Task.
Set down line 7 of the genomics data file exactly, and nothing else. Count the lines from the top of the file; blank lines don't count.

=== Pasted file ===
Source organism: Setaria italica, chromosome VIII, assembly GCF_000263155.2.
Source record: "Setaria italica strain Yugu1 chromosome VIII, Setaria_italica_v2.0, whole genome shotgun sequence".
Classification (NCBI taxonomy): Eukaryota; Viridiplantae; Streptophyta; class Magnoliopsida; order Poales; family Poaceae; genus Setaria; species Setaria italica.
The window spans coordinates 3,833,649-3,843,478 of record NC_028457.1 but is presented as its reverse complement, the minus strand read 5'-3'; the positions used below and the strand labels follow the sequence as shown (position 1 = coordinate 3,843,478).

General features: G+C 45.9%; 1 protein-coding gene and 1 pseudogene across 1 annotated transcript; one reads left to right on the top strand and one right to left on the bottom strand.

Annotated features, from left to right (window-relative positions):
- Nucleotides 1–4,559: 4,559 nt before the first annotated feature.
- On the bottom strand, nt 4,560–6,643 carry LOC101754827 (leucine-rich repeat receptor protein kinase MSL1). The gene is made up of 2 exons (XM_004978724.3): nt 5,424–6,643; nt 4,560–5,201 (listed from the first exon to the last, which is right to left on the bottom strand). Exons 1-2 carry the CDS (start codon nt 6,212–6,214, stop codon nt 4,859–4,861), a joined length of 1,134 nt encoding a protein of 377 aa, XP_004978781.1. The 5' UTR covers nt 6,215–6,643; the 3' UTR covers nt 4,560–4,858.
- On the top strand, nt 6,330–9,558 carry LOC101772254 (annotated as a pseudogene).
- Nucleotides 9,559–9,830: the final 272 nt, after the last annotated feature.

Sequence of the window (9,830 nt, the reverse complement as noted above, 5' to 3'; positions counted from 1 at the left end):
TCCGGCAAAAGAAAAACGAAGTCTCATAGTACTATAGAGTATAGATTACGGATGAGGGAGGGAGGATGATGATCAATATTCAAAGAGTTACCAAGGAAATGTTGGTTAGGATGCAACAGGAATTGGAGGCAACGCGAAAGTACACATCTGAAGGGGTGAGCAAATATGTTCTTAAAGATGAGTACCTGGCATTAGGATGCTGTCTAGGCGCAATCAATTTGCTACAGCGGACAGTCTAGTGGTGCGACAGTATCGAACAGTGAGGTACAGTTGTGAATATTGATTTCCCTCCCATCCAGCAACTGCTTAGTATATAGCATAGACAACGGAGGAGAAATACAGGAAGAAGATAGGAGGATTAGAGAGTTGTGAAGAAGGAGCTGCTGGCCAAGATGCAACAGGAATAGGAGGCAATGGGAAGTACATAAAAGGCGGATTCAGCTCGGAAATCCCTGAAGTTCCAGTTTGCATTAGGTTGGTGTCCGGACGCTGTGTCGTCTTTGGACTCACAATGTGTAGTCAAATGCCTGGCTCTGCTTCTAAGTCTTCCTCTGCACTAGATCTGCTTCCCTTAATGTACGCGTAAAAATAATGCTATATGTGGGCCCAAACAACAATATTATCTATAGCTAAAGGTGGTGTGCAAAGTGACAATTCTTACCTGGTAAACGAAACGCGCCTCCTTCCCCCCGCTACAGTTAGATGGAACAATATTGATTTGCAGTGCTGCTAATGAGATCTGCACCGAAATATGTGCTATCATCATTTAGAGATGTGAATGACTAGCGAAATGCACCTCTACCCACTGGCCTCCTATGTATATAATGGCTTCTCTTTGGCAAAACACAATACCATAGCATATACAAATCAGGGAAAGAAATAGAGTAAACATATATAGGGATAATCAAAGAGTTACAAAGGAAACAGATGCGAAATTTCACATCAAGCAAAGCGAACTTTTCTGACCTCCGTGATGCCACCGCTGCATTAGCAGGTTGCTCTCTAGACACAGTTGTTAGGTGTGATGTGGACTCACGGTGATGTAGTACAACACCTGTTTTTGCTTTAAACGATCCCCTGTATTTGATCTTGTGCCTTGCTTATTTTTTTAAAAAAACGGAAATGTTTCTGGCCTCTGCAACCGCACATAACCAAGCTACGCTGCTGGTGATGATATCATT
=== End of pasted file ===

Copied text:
- Nucleotides 1–4,559: 4,559 nt before the first annotated feature.